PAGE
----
Jeet Kune Do Instructor Tim Tackett -- the Internal Fighting Arts Podcast Interview

Tim TackettLast summer, I was looking through my martial arts library and I ran across a couple of old Hsing-I books written by Tim Tackett in the '70s and '80s.

I thought, I wonder if he is still alive. In all these decades, I never made the connection between this Tim Tackett and the one who co-authored a couple of great books on Jeet Kune Do.

So I did some Google research and realized it was the same guy as the Jeet Kune Do instructor. I sent him an email and he agreed to an interview for the Internal Fighting Arts podcast.

I've always had a lot of respect for JKD. I studied "The Tao of Jeet Kune Do" cover-to-cover back when it first came out in the original hardbound version in 1975 and tried to adapt some of the techniques and philosophies.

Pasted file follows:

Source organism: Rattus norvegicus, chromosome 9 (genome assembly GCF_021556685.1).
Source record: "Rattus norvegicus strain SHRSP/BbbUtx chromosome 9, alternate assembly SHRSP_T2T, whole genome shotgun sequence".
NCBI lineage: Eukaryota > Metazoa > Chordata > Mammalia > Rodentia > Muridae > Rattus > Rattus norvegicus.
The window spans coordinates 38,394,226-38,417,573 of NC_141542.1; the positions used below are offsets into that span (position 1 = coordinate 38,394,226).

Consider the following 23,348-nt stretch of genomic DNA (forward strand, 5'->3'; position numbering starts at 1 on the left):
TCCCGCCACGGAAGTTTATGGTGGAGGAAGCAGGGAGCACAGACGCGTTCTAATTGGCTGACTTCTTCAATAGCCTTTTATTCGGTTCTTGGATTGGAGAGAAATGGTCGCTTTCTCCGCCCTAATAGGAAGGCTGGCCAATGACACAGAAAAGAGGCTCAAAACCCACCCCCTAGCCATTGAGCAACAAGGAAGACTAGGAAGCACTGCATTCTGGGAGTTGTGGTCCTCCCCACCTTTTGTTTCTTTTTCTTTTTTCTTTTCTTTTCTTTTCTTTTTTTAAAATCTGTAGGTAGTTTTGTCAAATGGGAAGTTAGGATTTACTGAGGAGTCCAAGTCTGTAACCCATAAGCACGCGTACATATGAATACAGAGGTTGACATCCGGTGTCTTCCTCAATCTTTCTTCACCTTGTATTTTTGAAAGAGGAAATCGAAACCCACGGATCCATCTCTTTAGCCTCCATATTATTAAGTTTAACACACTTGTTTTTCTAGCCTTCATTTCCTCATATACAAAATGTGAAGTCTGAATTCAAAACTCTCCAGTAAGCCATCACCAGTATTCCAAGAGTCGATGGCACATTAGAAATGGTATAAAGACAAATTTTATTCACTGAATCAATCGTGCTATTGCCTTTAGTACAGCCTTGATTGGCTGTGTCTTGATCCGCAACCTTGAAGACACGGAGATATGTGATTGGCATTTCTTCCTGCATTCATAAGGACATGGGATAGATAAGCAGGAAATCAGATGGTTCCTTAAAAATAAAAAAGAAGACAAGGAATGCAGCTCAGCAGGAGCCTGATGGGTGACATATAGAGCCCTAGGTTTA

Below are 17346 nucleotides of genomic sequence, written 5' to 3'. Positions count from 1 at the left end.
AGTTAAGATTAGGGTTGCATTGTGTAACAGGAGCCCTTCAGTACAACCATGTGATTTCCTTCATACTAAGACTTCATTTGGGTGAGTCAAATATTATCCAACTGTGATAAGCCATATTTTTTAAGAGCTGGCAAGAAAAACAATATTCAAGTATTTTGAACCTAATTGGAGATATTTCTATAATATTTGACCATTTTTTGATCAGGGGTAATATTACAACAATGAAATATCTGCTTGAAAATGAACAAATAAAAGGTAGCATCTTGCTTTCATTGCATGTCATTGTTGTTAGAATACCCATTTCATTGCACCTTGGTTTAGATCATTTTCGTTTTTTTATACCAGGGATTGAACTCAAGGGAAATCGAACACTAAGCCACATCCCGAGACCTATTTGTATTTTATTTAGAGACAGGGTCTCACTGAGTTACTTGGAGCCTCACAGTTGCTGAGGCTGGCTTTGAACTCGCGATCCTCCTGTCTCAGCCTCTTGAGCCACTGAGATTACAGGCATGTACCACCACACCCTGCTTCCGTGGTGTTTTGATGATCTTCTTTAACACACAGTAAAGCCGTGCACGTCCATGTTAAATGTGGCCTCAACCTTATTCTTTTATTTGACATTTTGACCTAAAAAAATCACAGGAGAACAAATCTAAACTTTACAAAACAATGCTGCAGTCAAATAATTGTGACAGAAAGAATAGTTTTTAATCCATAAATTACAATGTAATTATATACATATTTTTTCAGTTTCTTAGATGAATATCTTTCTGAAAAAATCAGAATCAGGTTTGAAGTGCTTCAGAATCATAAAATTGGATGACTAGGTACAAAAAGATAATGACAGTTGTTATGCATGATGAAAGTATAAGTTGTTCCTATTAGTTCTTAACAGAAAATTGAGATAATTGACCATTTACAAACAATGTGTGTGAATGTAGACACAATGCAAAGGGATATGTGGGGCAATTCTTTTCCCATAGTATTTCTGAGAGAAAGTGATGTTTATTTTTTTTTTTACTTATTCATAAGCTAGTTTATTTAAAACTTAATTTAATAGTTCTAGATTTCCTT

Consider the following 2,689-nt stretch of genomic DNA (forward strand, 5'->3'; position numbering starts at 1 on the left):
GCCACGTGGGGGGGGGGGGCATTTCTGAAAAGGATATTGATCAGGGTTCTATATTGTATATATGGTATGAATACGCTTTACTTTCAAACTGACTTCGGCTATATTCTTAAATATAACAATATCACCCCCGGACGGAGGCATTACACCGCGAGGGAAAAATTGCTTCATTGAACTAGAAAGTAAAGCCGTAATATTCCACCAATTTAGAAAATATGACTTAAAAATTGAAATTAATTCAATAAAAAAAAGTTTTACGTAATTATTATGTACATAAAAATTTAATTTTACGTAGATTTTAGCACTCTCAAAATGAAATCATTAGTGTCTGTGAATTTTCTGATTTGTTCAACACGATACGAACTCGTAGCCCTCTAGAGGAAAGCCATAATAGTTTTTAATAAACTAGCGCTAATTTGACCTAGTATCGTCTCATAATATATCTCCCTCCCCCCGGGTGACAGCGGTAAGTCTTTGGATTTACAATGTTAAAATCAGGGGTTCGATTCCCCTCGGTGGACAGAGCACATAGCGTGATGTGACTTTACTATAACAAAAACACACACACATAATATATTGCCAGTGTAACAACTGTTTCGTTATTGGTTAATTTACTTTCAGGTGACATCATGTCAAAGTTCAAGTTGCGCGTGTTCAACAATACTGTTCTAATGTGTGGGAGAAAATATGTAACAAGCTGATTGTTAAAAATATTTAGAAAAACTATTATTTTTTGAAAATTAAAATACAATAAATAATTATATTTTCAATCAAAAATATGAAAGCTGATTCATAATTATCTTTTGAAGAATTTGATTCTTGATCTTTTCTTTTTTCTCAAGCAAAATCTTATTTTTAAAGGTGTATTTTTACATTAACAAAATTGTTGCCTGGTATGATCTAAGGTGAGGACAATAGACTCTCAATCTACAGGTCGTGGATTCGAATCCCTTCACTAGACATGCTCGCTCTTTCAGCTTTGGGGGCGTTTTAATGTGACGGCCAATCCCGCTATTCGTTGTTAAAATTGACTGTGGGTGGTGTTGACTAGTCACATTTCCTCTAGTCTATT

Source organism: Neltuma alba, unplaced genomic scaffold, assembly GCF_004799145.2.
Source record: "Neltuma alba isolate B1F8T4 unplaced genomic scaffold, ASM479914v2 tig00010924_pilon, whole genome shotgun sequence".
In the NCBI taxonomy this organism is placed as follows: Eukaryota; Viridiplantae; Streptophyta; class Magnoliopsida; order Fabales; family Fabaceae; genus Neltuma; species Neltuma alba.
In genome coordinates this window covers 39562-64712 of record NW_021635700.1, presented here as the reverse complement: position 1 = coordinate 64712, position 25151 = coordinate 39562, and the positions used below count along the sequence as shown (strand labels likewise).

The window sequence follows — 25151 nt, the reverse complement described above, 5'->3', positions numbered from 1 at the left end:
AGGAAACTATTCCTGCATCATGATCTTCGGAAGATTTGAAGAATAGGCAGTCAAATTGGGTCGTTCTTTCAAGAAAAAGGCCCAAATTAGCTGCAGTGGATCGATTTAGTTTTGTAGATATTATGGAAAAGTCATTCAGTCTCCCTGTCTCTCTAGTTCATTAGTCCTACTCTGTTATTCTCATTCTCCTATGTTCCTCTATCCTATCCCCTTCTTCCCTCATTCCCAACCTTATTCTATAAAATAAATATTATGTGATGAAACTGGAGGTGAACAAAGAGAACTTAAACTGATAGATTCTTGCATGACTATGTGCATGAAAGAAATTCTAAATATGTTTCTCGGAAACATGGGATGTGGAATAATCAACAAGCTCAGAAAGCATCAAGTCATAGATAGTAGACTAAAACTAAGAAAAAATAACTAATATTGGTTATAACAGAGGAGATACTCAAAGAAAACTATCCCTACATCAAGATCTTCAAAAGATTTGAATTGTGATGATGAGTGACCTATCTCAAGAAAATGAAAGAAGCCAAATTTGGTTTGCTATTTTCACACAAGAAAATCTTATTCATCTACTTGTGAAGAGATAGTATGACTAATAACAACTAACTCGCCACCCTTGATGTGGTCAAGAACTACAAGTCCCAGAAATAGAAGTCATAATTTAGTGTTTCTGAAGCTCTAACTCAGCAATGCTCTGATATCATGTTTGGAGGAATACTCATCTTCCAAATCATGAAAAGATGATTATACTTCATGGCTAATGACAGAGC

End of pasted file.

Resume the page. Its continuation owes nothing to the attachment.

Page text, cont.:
As I got older, attacking on recovery and between my opponent's punches (I believe in JKD that is on the "half beat") became essential to winning tournament sparring matches.

Tim Tackett began studying kung-fu while living in Taiwan in the early '60s. He was an early pioneer when most Americans Tim Tackett 4had no clue what kung-fu was about. He received his senior instructor certification from Dan Inosanto in 1973.

He co-authored a couple of great JKD books and he has written a couple on his own. At age 75, he still teaches a Wednesday night class in his garage in Redlands, California.

It is my honor to present this edition of the Internal Fighting Arts podcast, featuring an interview with Tim. Follow this link to listen online or download the file -- Tim Tackett interview on Audello.